Tohoku University’s Advanced Institute for Materials Research (AIMR) group of researchers has created a paper-based magnesium-air battery that can be used in GPS sensors or pulse oximeter sensors. Drawing inspiration from the way plants breathe, they took advantage of paper’s recyclability and lightweight nature making the engineered battery hold promise for a more environmentally friendly source of energy.

The research reporting paper Rare-metal-free high-performance water-activated paper battery: a disposable energy source for wearable sensing devices has been published in the journal RSC Applied Interfaces.  (The paper is open access at posting)

 For over two millennia, paper has been a staple of human civilization. But these days, the usage of paper is not limited to writing. It is also playing a pivotal role in ushering in a greener future.

Lightweight and thin paper-based devices help reduce dependence on metal or plastic materials, whilst at the same time being easier to dispose of. From paper-based diagnostic devices that deliver economical and rapid detection of infectious diseases to batteries and energy devices that offer an environmentally friendly alternative for power generation, scientists are finding ingenious ways to put this versatile material to use.

A summary of developed paper battery cell and application for SpO2 sensor and GPS logger. Image Credit: ©Hiroshi Yabu at Tohoku University’s Advanced Institute for Materials Research. For the best and largest image to view, click the press release link here.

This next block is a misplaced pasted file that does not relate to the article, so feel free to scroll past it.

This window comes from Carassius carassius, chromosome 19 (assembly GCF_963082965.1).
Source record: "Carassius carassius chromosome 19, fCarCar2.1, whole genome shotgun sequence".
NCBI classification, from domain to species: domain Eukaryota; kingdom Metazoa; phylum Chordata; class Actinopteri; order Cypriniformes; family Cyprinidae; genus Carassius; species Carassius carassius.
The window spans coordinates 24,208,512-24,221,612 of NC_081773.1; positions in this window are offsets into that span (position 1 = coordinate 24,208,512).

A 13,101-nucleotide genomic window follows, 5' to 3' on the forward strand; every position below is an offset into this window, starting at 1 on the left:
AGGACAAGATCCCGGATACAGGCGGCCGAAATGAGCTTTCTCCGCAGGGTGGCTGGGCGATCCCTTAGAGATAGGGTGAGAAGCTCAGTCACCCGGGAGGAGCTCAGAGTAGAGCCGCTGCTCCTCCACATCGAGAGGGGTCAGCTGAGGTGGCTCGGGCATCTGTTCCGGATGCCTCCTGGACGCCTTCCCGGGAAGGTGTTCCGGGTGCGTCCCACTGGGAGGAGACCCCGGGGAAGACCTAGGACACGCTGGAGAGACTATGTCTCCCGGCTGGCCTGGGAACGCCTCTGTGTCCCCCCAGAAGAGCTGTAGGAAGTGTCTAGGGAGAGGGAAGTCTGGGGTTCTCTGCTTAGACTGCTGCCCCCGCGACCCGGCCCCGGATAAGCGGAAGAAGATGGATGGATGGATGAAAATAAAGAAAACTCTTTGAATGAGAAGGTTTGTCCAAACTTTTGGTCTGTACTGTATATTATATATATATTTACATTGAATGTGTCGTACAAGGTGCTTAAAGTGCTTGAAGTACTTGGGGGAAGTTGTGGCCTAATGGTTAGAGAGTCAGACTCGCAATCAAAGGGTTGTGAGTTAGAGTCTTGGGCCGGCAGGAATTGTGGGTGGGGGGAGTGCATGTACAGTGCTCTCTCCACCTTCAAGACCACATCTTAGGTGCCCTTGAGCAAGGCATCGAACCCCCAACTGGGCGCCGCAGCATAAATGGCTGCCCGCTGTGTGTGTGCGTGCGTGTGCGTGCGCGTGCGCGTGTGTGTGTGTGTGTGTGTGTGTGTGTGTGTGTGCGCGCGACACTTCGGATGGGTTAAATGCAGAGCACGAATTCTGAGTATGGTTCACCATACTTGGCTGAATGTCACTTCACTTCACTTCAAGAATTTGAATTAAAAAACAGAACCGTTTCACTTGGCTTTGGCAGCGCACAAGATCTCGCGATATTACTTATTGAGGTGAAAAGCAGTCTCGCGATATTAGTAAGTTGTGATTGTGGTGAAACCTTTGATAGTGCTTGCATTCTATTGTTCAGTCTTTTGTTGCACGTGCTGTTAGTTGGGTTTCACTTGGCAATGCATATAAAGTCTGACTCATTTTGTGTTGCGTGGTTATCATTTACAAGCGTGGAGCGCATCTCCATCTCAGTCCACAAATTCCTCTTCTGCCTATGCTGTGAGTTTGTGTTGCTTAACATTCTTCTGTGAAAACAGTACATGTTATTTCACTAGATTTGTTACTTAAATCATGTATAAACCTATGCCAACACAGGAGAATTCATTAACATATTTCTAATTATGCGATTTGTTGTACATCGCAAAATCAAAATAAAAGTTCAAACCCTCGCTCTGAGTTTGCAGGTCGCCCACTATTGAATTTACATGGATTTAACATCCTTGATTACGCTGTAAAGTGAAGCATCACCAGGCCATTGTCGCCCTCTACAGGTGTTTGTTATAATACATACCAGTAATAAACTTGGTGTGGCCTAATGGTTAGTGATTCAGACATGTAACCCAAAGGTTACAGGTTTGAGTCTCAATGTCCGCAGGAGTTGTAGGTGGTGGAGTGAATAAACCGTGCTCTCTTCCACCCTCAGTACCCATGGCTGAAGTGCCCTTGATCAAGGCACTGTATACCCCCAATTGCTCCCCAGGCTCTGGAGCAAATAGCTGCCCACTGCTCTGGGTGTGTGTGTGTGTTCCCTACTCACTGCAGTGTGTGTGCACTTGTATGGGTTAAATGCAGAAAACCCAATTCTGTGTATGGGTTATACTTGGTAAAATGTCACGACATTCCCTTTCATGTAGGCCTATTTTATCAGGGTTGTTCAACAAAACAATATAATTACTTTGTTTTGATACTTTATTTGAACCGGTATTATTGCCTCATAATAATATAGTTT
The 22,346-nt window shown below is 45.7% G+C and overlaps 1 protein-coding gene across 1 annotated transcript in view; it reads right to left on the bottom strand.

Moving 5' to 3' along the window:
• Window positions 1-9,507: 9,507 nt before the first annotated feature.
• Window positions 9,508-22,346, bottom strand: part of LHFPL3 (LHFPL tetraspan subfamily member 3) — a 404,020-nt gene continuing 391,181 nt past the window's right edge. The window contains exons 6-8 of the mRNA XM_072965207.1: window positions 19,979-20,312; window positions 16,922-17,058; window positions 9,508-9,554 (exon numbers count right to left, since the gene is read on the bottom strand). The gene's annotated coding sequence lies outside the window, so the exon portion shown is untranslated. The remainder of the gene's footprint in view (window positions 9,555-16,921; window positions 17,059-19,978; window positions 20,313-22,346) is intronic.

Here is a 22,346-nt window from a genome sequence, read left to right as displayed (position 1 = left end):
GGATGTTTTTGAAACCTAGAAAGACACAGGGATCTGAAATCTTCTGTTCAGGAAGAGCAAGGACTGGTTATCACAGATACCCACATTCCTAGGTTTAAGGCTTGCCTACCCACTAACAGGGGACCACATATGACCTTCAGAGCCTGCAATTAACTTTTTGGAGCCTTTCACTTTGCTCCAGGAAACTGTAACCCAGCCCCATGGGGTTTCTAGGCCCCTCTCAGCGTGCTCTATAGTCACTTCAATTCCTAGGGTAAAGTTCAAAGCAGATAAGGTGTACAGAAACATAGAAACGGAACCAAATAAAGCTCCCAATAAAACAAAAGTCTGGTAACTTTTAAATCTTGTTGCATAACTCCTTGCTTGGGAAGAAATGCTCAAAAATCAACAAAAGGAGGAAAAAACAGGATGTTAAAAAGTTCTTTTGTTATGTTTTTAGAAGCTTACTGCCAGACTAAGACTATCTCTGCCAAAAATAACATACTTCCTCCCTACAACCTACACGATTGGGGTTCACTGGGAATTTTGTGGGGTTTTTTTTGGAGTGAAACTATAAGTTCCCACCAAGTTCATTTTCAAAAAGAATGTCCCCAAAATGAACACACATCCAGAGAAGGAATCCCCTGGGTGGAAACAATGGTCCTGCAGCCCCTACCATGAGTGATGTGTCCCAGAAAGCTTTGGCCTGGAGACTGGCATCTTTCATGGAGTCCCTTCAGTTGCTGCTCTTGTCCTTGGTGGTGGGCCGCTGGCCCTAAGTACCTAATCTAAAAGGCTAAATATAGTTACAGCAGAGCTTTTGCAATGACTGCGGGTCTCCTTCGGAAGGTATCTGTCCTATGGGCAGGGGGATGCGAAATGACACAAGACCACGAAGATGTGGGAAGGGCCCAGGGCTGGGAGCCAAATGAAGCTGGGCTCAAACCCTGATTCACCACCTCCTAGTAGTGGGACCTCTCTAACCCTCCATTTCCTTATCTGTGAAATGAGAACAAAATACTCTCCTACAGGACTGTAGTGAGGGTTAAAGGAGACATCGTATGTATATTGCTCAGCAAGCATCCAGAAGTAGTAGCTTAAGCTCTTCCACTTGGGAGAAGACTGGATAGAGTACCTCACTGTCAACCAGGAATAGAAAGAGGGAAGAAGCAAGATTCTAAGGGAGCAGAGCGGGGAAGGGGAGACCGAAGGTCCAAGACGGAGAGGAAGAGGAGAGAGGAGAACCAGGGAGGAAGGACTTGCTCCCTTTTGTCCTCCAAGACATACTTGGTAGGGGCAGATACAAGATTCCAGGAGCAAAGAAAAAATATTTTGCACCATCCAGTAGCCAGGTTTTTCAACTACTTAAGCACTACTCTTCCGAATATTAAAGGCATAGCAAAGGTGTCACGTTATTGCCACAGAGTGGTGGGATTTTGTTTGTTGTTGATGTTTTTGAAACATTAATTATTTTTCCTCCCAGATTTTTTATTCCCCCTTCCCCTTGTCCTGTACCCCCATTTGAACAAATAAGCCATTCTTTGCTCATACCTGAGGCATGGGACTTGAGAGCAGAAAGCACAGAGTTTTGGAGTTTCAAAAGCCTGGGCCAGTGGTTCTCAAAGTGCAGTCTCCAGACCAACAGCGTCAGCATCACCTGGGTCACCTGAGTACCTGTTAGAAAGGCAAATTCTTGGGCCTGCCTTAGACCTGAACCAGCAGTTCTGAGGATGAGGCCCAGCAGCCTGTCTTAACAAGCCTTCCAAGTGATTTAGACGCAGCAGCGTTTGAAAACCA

Now, a team of researchers at Tohoku University has reported on a high-performance magnesium-air (Mg-air) battery that is paper-based and activated by water.

“We drew inspiration for this device from the respiration mechanism of plants,” pointed out Hiroshi Yabu, a corresponding author of the study. “Photosynthesis is analogous to the charge and discharge process in batteries. Just as plants harness solar energy to synthesize sugar from water in the ground and carbon dioxide from the air, our battery utilizes magnesium as a substrate to generate power from oxygen and water.”

To fabricate the battery, Yabu and his colleagues bonded magnesium foil onto paper and added the cathode catalyst and gas diffusion layer directly to the other side of the paper.

The paper battery achieved an open circuit voltage of 1.8 volts, a 1.0 volt current density of 100 mA/cm², and a maximum output of 103 milliwatts/cm².

“Not only did the battery demonstrate impressive performance results, it operates without using toxic materials — instead using carbon cathodes and a pigment electrocatalyst that have passed stringent assessments,” added Yabu.

The researchers put the battery to the test in a pulse oximeter sensor and a gps sensor, illustrating its versatility for wearable devices.


This is pretty impressive! A pair of these in series would yield better than 3.5 volts, the zone where a lot of today’s cool stuff runs. OK the wattage isn’t a screaming wow, but for a wearable device, is big watts a major issue for now?

One hopes the production costs are dirt cheap. There could be quite a demand for these and the technology will improve. So one hopes that some product designers investigate and fine opportunity here kick starting some market energy.


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